I've been waiting a long time to review this album, longer than I should. I'd been waiting for Austin, Texas artist Laura Freeman to release the follow-up to her 2005 album Color Wheel Cartwheel, thinking I'd include that album in a review of the new album. Well, forget the new album (which will come out someday, just not today), because Color Wheel Cartwheel is pretty special; to wait any longer would just be wrong. The album is, as you'd expect from its title, a concept album, dealing with colors. Down through the rainbow the songs move, from "Red" to "Orange," on through "Yellow," "Green," "Blue," and "Indigo and Violet." ("Purple" is thrown in there for good measure.) It'd be pretty easy to make color songs just by listing things that are of that particular color, but the what makes this album so much better are the differing stylistic approaches for each song. "Red" is loud and brassy, "Orange" is sassy ("You take a little yellow / you take a little red / Mix 'em up together and voila! / Orange, oh orange / Orange makes me wanna cha-cha-cha"). "Yellow" is a mellow, bluesy little tune, while "Green" is set to classic country music. Certainly listing different items of particular colors help drive home the point for each song, but Freeman is also using the colors for jumping off into other stories (a philosophical discussion on blue jeans in "Indigo and Violet," for example). The differing approaches, the use of color to, well, color the songs, they give all the songs life. Interspersed between the songs are friends and musicians reciting the colors of the rainbow in various languages. I don't think there's any thought that kids will actually learn colors in a foreign language, they just subtly drive home the point about colors being all around us in the world. Freeman went to New Orleans to record the album, and she's pulled in contributions from a whole bunch of musicians. Kids ages 2 through 7 will most derive educational value from the songs. You can hear samples of the songs at the under-30-minute album's CDBaby page. I mentioned to Laura Freeman recently that Color Wheel Carthweel was a fun little album and she replied, "Well, we had a lot of fun making it." That fun is evident on this excellent little disk. I hesitate to call it an "educational" album, because every album is educational, but also because it unfairly narrows down the prospective audience. This is one of the rare "educational" CDs your family will listen to long after they've mastered the concepts inside. Definitely recommended.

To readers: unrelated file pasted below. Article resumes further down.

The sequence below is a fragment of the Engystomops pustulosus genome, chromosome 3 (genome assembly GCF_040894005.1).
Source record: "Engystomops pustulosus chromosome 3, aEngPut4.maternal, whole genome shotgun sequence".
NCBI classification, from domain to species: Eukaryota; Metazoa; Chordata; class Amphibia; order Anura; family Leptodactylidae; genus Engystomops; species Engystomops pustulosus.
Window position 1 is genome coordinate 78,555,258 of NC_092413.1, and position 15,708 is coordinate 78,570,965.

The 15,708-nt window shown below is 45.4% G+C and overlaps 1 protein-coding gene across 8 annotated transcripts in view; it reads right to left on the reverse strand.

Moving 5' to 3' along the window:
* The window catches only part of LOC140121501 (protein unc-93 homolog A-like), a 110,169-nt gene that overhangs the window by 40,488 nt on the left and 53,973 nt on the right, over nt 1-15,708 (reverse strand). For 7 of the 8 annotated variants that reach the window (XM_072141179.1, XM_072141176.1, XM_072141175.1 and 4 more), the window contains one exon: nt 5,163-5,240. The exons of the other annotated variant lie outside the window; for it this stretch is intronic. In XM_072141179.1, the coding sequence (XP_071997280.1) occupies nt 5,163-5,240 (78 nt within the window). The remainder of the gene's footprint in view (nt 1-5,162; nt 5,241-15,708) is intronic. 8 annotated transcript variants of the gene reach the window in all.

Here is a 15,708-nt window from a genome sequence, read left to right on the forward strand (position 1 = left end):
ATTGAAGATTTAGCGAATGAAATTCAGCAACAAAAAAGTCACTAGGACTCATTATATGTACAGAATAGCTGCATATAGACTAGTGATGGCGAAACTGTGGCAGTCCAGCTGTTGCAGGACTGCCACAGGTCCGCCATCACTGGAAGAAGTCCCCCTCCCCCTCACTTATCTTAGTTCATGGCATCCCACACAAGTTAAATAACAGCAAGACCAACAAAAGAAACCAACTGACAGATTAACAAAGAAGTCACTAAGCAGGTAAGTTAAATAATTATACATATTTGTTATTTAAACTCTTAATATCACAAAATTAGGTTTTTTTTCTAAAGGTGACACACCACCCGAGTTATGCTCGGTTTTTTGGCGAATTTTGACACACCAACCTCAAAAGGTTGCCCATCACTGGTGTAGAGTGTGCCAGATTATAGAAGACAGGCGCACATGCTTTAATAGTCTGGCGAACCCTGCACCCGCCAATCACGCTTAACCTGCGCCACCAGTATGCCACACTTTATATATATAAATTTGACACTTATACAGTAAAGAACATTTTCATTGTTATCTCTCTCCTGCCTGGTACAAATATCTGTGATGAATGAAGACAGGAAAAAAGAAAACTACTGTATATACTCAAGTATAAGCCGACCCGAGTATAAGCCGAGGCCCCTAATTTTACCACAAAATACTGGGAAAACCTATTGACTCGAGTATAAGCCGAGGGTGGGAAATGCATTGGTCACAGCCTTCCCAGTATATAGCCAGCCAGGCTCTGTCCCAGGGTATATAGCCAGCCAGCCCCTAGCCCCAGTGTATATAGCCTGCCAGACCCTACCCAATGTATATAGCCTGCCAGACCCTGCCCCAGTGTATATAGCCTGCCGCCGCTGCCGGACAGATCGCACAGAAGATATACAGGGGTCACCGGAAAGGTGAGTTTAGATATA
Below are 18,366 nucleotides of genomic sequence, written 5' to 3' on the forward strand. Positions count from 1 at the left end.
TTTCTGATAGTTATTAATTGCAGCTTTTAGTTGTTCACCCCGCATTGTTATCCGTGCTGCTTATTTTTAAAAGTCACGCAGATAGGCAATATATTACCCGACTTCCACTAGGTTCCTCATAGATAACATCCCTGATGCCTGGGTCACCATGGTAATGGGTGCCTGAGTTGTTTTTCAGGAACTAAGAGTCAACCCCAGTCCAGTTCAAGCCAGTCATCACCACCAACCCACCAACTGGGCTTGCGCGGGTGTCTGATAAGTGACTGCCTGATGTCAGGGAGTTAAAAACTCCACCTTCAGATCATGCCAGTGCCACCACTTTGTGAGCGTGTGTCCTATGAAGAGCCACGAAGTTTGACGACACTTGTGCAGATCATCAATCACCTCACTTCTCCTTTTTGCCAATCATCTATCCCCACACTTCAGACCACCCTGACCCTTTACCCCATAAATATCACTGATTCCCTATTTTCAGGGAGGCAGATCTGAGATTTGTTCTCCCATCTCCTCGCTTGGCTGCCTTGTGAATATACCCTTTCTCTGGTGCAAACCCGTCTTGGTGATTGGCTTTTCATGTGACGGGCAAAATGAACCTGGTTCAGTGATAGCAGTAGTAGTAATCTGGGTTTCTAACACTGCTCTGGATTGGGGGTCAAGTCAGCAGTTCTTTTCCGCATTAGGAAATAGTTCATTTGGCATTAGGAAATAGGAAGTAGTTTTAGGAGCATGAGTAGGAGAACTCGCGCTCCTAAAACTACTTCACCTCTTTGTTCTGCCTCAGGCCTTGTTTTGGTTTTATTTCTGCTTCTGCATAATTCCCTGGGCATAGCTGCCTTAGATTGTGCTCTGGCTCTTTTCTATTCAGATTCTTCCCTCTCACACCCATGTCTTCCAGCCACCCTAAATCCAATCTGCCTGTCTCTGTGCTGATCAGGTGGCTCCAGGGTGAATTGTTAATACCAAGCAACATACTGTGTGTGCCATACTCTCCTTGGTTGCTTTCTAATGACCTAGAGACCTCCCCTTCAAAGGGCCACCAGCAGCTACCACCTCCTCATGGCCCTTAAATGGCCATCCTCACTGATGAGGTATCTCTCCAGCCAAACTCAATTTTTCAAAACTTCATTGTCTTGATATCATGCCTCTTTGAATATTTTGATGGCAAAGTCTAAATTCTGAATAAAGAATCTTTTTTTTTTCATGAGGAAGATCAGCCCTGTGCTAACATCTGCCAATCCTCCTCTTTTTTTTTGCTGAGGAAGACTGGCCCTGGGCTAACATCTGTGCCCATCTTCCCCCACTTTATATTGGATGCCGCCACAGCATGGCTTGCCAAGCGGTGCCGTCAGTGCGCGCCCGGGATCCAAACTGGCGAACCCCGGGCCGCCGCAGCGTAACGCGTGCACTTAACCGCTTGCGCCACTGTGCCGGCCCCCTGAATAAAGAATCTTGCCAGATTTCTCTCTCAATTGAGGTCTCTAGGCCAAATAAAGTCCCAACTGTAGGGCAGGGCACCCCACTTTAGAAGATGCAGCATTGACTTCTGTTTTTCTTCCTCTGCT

I've written a lot about the Austin Kiddie Limits stage at this weekend's Austin City Limits Festival, but I'd be derelict if I didn't mention Family Music Meltdown 2, the show Bill and I are throwing early Saturday night at Ruta Maya Coffeehouse. Five great Austin bands for just five bucks. That's a great band per buck (or for free if you're an infant). Regardless of how you spell it, it will rock. The set order will be as follows: Super Pal Universe (acoustic) Mr. Leebot Telephone Company Laura Freeman Joe McDermott and the Smart Little Creatures There's no better excuse to keep your kiddos up late than to have 'em dancing 'til 9 PM. Heck, even if you can only stay for an hour or so, it's a heckuva deal. For more details on these fine Austin artists, read on...
Everybody loves cupcakes, blowing out the birthday candle, and most of all, great music. Jay from Lunch Money outdoes himself (last year's poster) with this, the poster for this year's Family Music Meltdown. (Though the type is sorta hard to read in this JPG version, it looks awesome in its 18 MB glory.) Saturday, Sept. 27th -- doors at 5, show at 6, and tickets just $5 (infants free). With Super Pal Universe, Joe McDermott and the Smart Little Creatures, Laura Freeman, Telephone Company, and Family Music Meltdown name-creator Mr. Leebot. (And who knows who else might show up?) Woo. Hoo.
Remember I told you that Bill and I would be hosting a really cool kids' and family music show on Saturday, Sept. 15th in Austin? Really, with the Deedle Deedle Dees, Joe McDermott, the Telephone Company, and Laura Freeman? How could you forget? Anyway, we have a name for the evening of music, seeing as how "Austin Kiddie Limits" and "Kidzapalooza" were already taken: the Family Music Meltdown. The title comes courtesy of Austin-area musician Mr. Leebot. (Thanks!) And if you're gonna be in Austin that weekend, you need to join us. Well, not "need" as in you "need" air to breathe, but, y'know, it'll be lots of fun.